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September 12, 2013

The FAQs: First Architectural Questions (in starting a project)

shutterstock_109365068Any project, regardless of scale, is a complicated network of decision-making. Since a project can only get more elaborate while moving along this multi-faceted process, making the right move from the very beginning can help tremendously in the success of your investment. Whether you have a small budget to play with or enough moolah to have a mansion made, any structure is built from hard-earned money. Therefore, the decisions that come with it should not be taken lightly.

Whether you’re a first-timer or already quite knowledgeable, consider the FAQs below and apply them to make your decision-making process a little bit easier.

1. What to do, what to do?

First and foremost, identify your project. Knowing what you want can go a long way. If you have a vacant lot, identify what you want to do with it. If you’re not sure, list down all possibilities you think you can commit to.

If you’re set to build a house, be prepared to answer questions that may affect the design. Questions like: will it be for temporary or permanent stay? Or are you looking at a real estate venture where you plan to have the house rented out or sold? Considering these factors are important because they will ensure that the design and internal layout can properly adhere to the structure’s evolution. An additional and unidentified end user can influence the spaces and make its arrangement more generic.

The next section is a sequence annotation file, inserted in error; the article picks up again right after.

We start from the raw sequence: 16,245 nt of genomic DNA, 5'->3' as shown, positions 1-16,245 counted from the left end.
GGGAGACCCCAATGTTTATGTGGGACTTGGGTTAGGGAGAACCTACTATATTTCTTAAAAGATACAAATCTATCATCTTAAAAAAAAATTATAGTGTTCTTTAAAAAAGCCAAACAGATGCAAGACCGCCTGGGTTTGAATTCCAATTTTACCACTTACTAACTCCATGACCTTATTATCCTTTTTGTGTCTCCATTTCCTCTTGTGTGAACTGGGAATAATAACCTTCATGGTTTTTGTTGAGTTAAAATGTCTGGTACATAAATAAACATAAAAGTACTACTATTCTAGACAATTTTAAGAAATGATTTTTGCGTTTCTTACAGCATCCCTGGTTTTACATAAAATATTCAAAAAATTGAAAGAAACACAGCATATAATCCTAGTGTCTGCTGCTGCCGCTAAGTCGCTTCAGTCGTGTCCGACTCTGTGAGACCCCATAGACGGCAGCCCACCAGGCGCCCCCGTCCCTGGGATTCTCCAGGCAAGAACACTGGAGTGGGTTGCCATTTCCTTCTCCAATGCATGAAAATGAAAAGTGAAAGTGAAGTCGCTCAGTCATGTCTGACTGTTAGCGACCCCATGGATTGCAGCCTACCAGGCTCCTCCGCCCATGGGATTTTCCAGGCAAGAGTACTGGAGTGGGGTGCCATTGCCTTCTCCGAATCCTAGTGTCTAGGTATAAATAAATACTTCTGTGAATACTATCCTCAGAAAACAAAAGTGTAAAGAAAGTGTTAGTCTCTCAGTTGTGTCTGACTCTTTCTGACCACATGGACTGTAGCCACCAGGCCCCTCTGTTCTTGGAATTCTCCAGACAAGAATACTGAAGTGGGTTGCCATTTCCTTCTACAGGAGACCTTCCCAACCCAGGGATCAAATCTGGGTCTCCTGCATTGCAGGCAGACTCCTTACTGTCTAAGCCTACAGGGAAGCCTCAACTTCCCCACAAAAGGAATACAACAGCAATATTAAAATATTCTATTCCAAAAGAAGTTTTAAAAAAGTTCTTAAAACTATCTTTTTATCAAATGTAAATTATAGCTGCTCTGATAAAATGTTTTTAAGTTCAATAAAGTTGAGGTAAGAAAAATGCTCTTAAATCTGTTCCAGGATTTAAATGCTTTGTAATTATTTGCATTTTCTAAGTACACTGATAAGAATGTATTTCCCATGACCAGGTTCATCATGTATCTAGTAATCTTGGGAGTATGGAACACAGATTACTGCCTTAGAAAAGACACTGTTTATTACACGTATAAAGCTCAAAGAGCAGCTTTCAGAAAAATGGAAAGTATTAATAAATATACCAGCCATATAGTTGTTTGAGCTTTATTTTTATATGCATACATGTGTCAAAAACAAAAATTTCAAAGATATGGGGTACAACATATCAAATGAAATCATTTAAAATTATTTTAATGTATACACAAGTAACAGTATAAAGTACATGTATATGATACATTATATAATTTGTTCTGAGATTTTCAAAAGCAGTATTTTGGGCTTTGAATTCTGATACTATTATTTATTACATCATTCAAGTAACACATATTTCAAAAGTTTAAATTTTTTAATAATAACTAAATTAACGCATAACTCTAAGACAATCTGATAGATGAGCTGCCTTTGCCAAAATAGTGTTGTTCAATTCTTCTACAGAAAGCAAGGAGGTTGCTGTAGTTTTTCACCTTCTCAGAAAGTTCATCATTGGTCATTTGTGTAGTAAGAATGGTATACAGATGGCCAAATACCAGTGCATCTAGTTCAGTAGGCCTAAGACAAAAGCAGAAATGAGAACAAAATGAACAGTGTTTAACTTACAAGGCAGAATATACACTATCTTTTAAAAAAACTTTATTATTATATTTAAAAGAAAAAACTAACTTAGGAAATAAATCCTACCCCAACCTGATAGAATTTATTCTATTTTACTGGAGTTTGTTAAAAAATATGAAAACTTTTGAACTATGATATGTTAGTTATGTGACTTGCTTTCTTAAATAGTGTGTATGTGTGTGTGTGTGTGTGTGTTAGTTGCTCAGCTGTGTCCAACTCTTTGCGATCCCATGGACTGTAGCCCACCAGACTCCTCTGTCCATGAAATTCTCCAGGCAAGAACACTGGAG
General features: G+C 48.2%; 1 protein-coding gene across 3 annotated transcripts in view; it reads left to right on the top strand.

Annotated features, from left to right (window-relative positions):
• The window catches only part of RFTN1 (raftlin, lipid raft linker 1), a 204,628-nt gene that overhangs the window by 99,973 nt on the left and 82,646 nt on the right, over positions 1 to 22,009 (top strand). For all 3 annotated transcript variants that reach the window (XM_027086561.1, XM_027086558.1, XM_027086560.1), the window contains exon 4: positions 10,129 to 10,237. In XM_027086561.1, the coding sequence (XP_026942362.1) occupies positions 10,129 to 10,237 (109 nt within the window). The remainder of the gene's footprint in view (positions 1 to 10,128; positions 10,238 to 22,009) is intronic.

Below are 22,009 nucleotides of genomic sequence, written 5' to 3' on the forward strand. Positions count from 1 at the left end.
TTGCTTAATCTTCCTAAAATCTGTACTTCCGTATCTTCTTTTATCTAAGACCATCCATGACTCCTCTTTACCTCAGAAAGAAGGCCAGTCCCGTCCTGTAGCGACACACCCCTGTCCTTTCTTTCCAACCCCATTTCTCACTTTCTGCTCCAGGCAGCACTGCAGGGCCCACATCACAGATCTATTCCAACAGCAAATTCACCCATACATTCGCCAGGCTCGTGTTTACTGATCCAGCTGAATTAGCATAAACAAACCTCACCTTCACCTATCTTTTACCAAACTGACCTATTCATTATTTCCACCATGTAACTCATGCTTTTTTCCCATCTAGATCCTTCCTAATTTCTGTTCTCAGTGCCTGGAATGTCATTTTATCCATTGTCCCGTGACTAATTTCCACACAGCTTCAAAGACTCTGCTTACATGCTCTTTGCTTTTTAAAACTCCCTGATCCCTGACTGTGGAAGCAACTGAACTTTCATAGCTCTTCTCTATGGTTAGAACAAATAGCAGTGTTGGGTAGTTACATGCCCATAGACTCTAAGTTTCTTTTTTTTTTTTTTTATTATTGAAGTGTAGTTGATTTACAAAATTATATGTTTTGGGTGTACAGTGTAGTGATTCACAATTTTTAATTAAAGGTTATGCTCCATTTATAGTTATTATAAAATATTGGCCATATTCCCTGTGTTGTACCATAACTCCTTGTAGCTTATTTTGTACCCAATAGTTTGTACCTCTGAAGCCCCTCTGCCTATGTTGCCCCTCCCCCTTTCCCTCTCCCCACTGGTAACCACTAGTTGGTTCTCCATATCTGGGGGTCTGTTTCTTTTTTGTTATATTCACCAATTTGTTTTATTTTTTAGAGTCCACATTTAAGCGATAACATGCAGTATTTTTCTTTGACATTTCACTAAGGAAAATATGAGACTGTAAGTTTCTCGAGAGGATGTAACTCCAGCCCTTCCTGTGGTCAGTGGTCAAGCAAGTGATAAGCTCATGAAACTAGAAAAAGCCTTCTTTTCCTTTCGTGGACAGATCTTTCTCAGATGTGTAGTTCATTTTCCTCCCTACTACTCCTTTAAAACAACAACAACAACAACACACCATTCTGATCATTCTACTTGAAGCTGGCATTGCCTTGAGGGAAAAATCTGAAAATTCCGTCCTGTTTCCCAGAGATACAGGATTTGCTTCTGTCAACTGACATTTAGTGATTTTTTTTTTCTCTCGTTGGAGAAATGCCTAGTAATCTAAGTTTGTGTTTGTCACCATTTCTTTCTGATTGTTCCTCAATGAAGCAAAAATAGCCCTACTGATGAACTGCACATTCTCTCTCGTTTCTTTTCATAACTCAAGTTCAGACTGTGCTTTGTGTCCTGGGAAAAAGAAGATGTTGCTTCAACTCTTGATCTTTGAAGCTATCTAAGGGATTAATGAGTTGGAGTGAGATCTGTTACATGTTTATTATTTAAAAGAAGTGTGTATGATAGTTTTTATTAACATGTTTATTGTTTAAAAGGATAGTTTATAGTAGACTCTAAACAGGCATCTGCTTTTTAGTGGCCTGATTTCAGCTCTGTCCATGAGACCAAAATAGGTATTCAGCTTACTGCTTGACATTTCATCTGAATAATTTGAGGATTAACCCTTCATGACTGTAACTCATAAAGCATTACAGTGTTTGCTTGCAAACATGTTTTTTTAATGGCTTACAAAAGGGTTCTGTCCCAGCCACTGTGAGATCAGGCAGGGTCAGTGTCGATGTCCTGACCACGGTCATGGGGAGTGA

If a money-generating structure or a commercial building is what you have in mind, back your decision up with research. Make sure you know the industry you want to get into: food and beverage, retail, hospitality, service, and the list goes on. Others who wouldn’t like to be restricted and who want more freedom to decide later on may opt for a mixed use structure. All of these prospects should narrow down to one direction as each type has its own unique requirements for its operational efficiency, planning, maintenance, and security. Take note that the building itself should help in the growth of the business and not retard it. What only a few people realize is that sometimes when a business goes under, it may not always be because of its operation but the architecture that went with it. So research well and have your thoughts ready at the time of your first consultation.